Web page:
Dear Dr Wojtys
With great interest, we read the article titled “Body Mass Index and Percentage of Body Fat as Indicators for Obesity in an Adolescent Athletic Population,” by William C. Etchison and colleagues.2 This study has merit, and the accomplishment of such a big study—with participation of about 34 000 athletes over a period of 18 years in 2 states—is commendable. However, we would like to bring up some points that we feel could have been a worthwhile addition to this study.
Body mass index (BMI) has been used to determine risk of developing type 2 diabetes, hypertension, and cardiovascular diseases. In addition, BMI acts as an accurate tool for determining a healthy weight for the general population.4 However, it is a relatively poor predictor of body fat percentage, particularly in those who have a muscular body, such as professional athletes.9
To assess the body fat percentage in children and adolescents, different methods have been used by the authors. Skinfold thickness, BMI, ADP (air displacement plethysmography), BIA (bioimpedance analysis), HW (hydrostatic weighting), and DXA (dual X-ray absorptiometry) are some of these techniques. In this regard, comparing different techniques with the 4-compartment models (as the gold standard), DXA and ADP have been reported as more reliable techniques.3,7 Skinfold thickness measurement is also a common and easy-to-use technique, with its results having an acceptable correlation with DXA.1 For estimation of body fat percentage using skin fold measurements, selection of the appropriate equation is critical. More than 15 researchers have developed formulas for calculation of body fat percentage in children and adolescents using their skinfold thicknesses. However. accuracy of most of the formulas was reported as poor at the individual level.6 Nevertheless, clinical studies suggest that to find a relative index of fatness of adolescents, the Slaughter et al formula could be used for both sexes and the Brook formula only for females.5,6,8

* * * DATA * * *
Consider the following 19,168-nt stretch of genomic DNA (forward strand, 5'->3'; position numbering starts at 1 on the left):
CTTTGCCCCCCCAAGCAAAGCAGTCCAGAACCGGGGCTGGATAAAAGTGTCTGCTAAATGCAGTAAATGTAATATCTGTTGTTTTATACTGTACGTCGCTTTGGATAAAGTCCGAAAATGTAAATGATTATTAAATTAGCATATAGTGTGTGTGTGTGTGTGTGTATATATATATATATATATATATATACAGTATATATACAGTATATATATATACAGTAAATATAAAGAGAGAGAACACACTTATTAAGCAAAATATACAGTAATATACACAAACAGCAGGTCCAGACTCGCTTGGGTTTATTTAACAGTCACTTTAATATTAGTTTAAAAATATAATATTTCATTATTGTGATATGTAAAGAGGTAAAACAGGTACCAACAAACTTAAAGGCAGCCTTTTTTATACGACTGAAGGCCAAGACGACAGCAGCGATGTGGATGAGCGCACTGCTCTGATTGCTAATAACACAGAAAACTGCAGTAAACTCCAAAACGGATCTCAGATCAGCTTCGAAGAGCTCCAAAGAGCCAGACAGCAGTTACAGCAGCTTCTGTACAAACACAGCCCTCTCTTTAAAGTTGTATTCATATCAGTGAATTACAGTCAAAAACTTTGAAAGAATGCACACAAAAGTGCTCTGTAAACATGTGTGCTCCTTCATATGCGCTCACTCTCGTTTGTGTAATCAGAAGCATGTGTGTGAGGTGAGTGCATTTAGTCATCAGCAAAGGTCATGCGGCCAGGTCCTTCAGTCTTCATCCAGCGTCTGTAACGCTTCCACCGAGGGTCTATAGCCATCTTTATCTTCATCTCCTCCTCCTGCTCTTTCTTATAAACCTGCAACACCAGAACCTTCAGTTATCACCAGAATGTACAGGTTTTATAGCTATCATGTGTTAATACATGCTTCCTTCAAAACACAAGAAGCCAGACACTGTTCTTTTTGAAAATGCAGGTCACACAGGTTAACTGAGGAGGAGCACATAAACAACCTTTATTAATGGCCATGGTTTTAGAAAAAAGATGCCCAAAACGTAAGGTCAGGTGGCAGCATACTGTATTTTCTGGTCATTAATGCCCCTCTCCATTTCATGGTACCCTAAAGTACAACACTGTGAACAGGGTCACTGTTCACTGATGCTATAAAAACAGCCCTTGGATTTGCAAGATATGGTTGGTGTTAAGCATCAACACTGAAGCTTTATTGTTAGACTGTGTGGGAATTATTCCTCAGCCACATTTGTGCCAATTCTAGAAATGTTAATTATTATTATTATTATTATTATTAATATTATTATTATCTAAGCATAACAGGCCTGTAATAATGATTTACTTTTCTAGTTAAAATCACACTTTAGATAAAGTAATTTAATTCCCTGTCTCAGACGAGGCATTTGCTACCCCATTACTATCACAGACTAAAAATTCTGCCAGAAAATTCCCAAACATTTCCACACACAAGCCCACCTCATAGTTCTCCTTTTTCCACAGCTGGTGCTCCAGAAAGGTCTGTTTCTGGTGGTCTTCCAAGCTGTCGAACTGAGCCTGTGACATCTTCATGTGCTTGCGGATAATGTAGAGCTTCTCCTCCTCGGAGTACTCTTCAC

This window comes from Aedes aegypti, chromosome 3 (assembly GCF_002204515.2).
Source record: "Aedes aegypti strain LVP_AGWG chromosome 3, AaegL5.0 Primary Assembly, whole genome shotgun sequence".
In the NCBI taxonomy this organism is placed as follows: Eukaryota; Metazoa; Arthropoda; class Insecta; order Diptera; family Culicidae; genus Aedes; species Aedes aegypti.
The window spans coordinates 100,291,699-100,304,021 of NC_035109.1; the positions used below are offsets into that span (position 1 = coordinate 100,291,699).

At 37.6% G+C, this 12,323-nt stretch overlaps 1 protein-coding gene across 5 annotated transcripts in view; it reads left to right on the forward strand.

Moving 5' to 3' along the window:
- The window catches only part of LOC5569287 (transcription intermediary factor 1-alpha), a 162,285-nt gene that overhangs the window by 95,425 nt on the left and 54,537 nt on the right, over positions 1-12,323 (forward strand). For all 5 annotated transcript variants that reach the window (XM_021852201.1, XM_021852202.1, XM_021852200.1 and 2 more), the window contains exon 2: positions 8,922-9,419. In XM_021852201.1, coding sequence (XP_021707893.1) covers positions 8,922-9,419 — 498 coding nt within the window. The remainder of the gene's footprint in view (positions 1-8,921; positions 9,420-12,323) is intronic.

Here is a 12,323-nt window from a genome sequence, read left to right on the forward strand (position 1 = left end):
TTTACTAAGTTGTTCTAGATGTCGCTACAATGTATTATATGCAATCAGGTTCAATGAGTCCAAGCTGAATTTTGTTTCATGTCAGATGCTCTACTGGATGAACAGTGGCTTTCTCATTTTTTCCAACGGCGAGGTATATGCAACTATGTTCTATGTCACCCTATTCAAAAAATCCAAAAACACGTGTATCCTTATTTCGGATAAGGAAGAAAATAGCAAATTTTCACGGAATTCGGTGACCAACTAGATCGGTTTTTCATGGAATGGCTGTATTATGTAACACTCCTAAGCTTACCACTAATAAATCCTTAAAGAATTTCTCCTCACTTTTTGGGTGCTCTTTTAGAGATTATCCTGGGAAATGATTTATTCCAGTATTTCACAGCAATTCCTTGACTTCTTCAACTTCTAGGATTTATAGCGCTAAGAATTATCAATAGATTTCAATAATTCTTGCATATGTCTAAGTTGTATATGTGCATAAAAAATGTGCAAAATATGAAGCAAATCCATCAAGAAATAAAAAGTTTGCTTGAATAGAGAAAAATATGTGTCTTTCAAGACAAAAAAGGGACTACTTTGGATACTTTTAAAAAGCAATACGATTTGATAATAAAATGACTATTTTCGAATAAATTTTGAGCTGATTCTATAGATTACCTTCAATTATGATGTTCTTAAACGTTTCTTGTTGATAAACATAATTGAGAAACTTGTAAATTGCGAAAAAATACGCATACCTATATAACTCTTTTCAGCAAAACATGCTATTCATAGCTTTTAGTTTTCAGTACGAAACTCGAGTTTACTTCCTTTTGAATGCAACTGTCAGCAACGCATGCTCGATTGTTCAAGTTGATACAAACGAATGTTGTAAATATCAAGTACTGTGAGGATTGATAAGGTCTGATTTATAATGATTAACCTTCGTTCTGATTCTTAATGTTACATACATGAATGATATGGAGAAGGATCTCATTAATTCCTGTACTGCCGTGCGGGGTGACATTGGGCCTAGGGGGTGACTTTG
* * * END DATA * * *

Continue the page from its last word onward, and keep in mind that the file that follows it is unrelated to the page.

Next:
Etchison et al2 used the Jackson-Pollock equation for calculation of the body fat percentage of the adolescent athletes. However, Valizadeh and associates8 reported underestimation of the body fat percentage of participants when it was calculated using the Jackson-Pollock equation. This point was achieved comparing the results of the Jackson-Pollock equation with output of the segmental multifrequency bioimpedance technique. It seems that this formula is not appropriate for children and adolescents, and in the Etchison et al2 study, programming the body fat calculator with the Jackson-Pollock equation led to underestimation of the body fat percentage in the participants. We suggest that Etchison et al reanalyze their data using Slaughter formula and review whether there would be any difference in the results of the study.